Last week’s artwork came from the Hildebrant brothers and stimulated some conversation on social media. Think week’s is by Cathy Chan and I found it on Pinterest. I think it delightfully captures Aragorn and Arwen in their youth before their labours. I hope that you enjoy it.

 

Sam asks “Don’t the Great Tales Never End?”

Ever since I first encountered it I have loved and been enriched by the work of John O’Donohue, Irish poet, philosopher and some time priest who died in 2008. When I began to think about this week’s blog posting I was drawn back to other pieces that I have written and to a poem entitled, Fluent, that O’Donohue wrote and published in his 2000 collection entitled Connemara Blues.

“I would love to live / like a river flows,/ Carried by the surprise/ Of its own unfolding.”

In just a few words O’Donohue describes a way of life that is characterised by surprise. O’Donohue loved to laugh and the unexpectedness of the present moment would be the cause in him of delighted merriment. I have just returned from driving my daughter to the local railway station for a day’s classes in college and as I drove back I listened to a mathematician say that when he finds beauty in a mathematical equation it is because of a fundamental human desire for order and predictability. Oh how O’Donohue would have chuckled with amusement if he had heard that! Of course the woodland stream by which I pray each morning is capable of  being reduced to a mathematical description but once we begin to speak of beauty then it is not predictability that delights us but the endless surprise of the play of light upon the water, the way the way the stream dances about ever shifting obstacles in its path or in one heart stopping moment by the flight of a kingfisher along its length. Something much greater than mathematics has entered our hearts.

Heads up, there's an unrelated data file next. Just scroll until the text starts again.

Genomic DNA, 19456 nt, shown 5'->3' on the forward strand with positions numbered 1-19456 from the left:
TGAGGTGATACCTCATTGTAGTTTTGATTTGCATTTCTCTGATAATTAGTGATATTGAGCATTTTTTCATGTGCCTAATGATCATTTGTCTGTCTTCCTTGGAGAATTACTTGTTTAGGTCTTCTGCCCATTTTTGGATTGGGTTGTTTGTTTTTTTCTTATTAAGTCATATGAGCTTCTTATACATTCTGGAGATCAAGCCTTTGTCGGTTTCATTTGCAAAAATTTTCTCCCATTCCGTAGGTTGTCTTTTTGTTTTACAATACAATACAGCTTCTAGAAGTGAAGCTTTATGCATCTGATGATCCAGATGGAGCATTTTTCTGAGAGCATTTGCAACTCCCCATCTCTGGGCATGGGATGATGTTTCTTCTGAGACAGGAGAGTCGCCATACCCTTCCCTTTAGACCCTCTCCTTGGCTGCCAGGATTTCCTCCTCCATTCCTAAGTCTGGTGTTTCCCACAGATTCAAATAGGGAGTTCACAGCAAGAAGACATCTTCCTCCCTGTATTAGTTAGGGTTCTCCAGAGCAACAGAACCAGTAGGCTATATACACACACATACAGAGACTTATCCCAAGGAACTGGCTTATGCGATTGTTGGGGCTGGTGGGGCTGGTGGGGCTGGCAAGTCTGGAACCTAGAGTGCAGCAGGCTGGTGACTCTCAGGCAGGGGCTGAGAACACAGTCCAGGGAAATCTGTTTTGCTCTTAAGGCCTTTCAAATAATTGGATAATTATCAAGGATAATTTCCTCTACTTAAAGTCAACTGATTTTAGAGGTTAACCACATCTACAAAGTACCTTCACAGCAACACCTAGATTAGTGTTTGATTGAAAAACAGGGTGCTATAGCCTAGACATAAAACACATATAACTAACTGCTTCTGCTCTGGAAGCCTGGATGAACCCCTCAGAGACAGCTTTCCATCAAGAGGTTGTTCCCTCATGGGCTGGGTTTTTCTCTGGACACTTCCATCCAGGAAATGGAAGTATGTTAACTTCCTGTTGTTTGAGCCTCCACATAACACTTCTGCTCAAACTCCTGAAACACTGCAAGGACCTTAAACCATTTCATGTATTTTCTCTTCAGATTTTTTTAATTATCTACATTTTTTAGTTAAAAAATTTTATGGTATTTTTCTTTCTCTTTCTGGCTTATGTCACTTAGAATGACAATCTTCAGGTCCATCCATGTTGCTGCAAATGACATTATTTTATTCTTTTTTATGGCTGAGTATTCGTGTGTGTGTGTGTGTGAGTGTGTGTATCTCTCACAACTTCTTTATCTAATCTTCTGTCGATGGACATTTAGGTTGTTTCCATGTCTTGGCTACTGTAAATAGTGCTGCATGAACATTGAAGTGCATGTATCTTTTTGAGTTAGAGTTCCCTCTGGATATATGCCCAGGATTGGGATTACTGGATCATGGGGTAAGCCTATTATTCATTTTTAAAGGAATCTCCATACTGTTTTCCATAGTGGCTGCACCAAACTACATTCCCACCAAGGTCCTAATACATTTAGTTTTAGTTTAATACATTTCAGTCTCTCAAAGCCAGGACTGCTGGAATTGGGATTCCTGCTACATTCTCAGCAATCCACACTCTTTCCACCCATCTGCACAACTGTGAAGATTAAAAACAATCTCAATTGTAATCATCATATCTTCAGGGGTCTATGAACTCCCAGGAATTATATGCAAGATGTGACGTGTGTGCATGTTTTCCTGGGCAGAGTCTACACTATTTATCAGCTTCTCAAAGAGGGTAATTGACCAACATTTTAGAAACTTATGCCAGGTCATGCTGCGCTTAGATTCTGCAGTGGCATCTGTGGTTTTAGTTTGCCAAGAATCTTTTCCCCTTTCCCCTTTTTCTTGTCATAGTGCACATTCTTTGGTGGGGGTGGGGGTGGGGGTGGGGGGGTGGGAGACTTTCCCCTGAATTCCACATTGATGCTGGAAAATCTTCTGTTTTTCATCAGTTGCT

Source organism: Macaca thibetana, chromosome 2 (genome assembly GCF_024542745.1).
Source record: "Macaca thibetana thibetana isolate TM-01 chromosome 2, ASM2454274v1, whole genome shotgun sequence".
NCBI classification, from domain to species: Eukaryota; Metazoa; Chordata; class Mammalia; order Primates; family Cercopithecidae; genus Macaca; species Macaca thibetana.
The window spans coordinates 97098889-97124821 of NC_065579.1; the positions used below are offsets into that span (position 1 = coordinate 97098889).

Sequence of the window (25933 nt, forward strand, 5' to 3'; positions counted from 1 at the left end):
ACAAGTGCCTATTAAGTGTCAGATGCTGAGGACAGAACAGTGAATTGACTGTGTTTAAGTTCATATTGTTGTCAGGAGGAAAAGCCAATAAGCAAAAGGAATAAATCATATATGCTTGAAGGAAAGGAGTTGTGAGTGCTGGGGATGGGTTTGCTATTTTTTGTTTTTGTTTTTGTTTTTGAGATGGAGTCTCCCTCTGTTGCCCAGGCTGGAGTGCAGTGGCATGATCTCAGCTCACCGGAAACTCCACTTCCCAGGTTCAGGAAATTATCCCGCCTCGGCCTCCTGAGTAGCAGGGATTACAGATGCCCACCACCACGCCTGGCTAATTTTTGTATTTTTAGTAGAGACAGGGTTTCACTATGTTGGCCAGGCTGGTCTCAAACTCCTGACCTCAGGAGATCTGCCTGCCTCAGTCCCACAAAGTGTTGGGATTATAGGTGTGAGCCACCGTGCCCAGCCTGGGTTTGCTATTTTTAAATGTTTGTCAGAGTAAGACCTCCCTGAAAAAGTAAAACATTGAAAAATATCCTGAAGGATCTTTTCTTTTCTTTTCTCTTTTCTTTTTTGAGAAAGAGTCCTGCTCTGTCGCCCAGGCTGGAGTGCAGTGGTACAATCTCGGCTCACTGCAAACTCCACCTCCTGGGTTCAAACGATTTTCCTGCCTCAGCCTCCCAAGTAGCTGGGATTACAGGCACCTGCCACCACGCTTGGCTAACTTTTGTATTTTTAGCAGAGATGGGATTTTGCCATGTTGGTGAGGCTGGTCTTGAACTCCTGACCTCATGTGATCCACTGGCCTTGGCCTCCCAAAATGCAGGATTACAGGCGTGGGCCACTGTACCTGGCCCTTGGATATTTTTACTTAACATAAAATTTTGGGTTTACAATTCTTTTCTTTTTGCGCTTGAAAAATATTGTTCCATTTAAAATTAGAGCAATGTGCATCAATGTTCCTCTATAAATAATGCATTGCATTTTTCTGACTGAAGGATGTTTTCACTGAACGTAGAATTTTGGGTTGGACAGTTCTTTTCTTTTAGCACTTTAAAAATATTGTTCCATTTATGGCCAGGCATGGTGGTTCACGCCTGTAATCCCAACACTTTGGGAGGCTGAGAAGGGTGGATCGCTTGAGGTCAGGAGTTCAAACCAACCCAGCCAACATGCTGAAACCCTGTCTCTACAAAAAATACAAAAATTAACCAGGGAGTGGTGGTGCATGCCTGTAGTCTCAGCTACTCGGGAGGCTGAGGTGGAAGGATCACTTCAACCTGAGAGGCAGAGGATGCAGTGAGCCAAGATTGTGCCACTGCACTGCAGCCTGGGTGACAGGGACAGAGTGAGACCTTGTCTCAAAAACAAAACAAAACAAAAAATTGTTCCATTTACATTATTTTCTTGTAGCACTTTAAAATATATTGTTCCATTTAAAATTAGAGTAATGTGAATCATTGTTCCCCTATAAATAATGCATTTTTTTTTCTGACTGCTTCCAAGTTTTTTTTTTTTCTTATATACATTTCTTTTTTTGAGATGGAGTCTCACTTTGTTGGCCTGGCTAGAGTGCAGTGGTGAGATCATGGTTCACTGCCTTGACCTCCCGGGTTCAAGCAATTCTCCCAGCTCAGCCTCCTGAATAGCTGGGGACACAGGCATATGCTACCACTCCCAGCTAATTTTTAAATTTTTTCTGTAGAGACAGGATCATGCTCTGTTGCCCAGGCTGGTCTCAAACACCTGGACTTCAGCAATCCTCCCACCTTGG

So it is that when Sam thinks of great tales he remembers the story of Beren and Lúthien taking the Silmaril from the Iron Crown of Morgoth in the terrible fortress of Thangorodrim. “That was a worse place and a blacker danger than ours,” he says, and then goes on to remember the bringing of the Silmaril to Eärendil and in surprise and wonder he cries out, “And why, sir, I never thought of that before! We’ve got- you’ve got some of the light of it in that star-glass that the Lady gave you! Why, to think of it, we’re in the same tale still! It’s going on. Don’t the great tales never end?”

A year ago I wrote a piece in this blog entitled On Hearing The Music of the Ainur https://stephencwinter.com/2014/12/31/on-hearing-the-music-of-the-ainur/ where I reflected on Frodo’s “dream of music that turned into running water, and then suddenly into a voice” and the voice is that of Bilbo telling, chanting the story of  Eärendil in the halls of Elrond in Rivendell. In his dream an “endless river of swelling gold and silver” flows over him. Later in the evening he tells Bilbo that Bilbo’s song seemed “to fit somehow” with his dream. Frodo has for a moment been given an insight into the nature of the story of which he is now a part and it is dream and flowing river and it is music and verses chanted. Sam now glimpses what Frodo experienced that night. Like Frodo he is in the same story. (Do read it and if you have time please read the Comments that followed it. They are deeply moving and enriching.)

It was G.K Chesterton, a writer who exercised great influence over Tolkien, who said that the reason we need to be told of rivers of gold and silver or trees with golden leaves and fruit is that we have forgotten the wonder of the rivers that we know or the astonishing moment when we first knew that a leaf was green! Sam touches upon the wonder that transforms the tale of which he is now a part. He speaks in the shadow of the Ephel Dúath the outer fence of Mordor, wearied by the climb up the Great Stair from the dead vale of Minas Morgul. He is hungry and the sweat of his effort has been chilled upon his body as he rests. So a parent may wearily change a nappy or feed a hungry baby in the long dark hours of the night and forget for a moment the wonder of which she is a part and then be caught up in delight once again. Perhaps she may catch a glimpse of the story of which she is a part.